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27 Jan 2009

Fudgy chocolate cupcakes

It's been a month since Christmas and the looming presence of a gigantic bag of sweets is still hanging over us. No matter how much I eat, give away or bake into cakes, the bag just isn't getting any smaller. I believe the bottom is actually an undiscovered void, a tear in the space time continuum leading into an alternative universe containing nothing but candy! I may well alert this to the attention of Stephen Hawking, I'm sure he'd be veeery interested. But, as grand as this may sound, you don't half get sick of curly wurlys and milky ways fast!

In an effort to get rid of a small portion of this never ending confectionery I decided to make some fudgy cupcakes. Not only do I rid myself of that huge hamper of fudge, but I delight some friends in the process. Nobody is more welcome in a home than the person clutching a tin of freshly baked cupcakes. In fact, I had to abandon the tin as everyone refused to let me leave till every last cake was gone. Poor tin.

I adapted a recipe I found on Waitrose.com, I increased the amount of syrup in the cakes and whipped up a simple chocolate icing to mix things up a little.

Fudgy chocolate cupcakes:

100g soft butter
100g light brown soft sugar
1 tsp ground ginger
1 tsp vanilla extract
25g golden syrup
100g self raising flour, sifted
2 medium eggs, beaten

Chocolate icing:

125g good quality dark chocolate
25g golden syrup
35g unsalted butter

Preheat the oven to 180C fan/200C. Place paper cake cases in a 12-hole bun tin. Beat the butter and sugar together with an electric whisk or wooden spoon for 2-3 minutes until pale and creamy. Beat in the ginger, vanilla and golden syrup until combined.


Gradually add a little flour and some of the egg, beating well after each addition. Repeat until all the flour and egg has been added. Spoon into the paper cases and bake in the oven for 15-20 minutes until golden and well risen. Place on a wire rack to cool.


Make the icing just before you are ready to ice the cakes. Melt the butter and chocolate in a bowl set over a pan of simmering water (making sure the bowl doesn't come into contact with the water). Once melted stir in the golden syrup and leave to harden slightly, making it easier to work with. Spread the icing over the cakes and decorate with chunks of fudge, or crystallised stem ginger.


25 Jan 2009

Obsessed with beets

I actually think I'm obsessed with beetroot! I eat it morning noon and night, pickled, boiled or mixed in cake, I love it! Imagine my delight when, a few month ago, the lovely Hugh Fearnley-Whittingstall featured a recipe for beetroot brownies on his show River Cottage Autumn. I'd already accustomed myself to the beetroot chocolate relationship so it didn't come as much of a surprise to see the two living in such close proximity, but Hugh's recipe was so much simpler than the beetroot cake I usually make. I had to try it!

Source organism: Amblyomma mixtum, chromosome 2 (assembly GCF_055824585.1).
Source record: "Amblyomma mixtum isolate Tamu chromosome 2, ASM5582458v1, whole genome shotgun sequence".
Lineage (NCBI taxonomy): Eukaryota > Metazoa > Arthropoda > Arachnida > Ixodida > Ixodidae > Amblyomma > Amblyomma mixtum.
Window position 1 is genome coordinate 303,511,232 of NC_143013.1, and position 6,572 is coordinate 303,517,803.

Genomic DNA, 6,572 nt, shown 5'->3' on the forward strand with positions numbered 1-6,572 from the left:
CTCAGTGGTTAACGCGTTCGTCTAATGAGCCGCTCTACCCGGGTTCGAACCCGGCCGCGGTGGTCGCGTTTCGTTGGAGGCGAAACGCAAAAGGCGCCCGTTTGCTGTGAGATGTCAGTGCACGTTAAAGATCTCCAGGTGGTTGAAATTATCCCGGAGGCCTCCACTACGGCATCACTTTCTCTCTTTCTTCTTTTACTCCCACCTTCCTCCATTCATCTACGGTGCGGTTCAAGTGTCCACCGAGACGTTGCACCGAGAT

Not only was this incarnation much easier to produce but it was so much tastier too. I had to bake my brownies for a bit longer than Hugh recommends as the tray I used was slightly smaller than the one in the recipe but they were so moist and, well, I can't even describe the taste, you'll just have to try them for yourself. Trust me, you won't be sorry.

They were so tasty, I even had to half a square with my cat, Marmalade. By the look on his face, I think he enjoyed it :)

You can find the recipe for Chocolate Beetroot Brownies here.

23 Jan 2009

Midweek fun

What a hectic few days we've had up here in good old Newcastle, all thanks to a tiny beast named Muffin!

There's one thing in domestic life that I just can't stand doing, washing, there's something about the washing machine that just makes me irate. I hate it so much, so much so I've actually made a deal with Kris wherein he commands authority over all things laundry and is exempt from any kind of bathroom cleanage, that's how much I despise it. I'd rather have my hand half way down a toilet than deal with soggy clothes! So, a few days ago, Kris was dealing with the ever mounting pile of dirty clothes while I sat, tea in hand, watching Come Dine With Me, lovely! All was fine and dandy till in walked lady Muffin with a washing tablet bag in her greedy mouth. You see, Muffin was purchased from a lady who I believe was experiencing her first day on Earth! The poor beggar was fed upon open packets of ham/chicken/whatever else was lying around from being a tiny kitten, so now she assumes everything left upon the floor is fair game. Anyway, at first I laughed 'Oh how cute' I exclaimed while watching her trot across the floor with the tiny bag in tow, till she dropped it and started gnawing upon the tightening string. I leapt up to retrieve the bag but it was too late, she'd already nommed off a good few inches of it and a little of the rubber stopper as desert! Now, I've had cats my whole life and I know they usually bounce back from the stupid little things they do, so I tapped her bot and sent her to the water dish to try and flush the daft get out.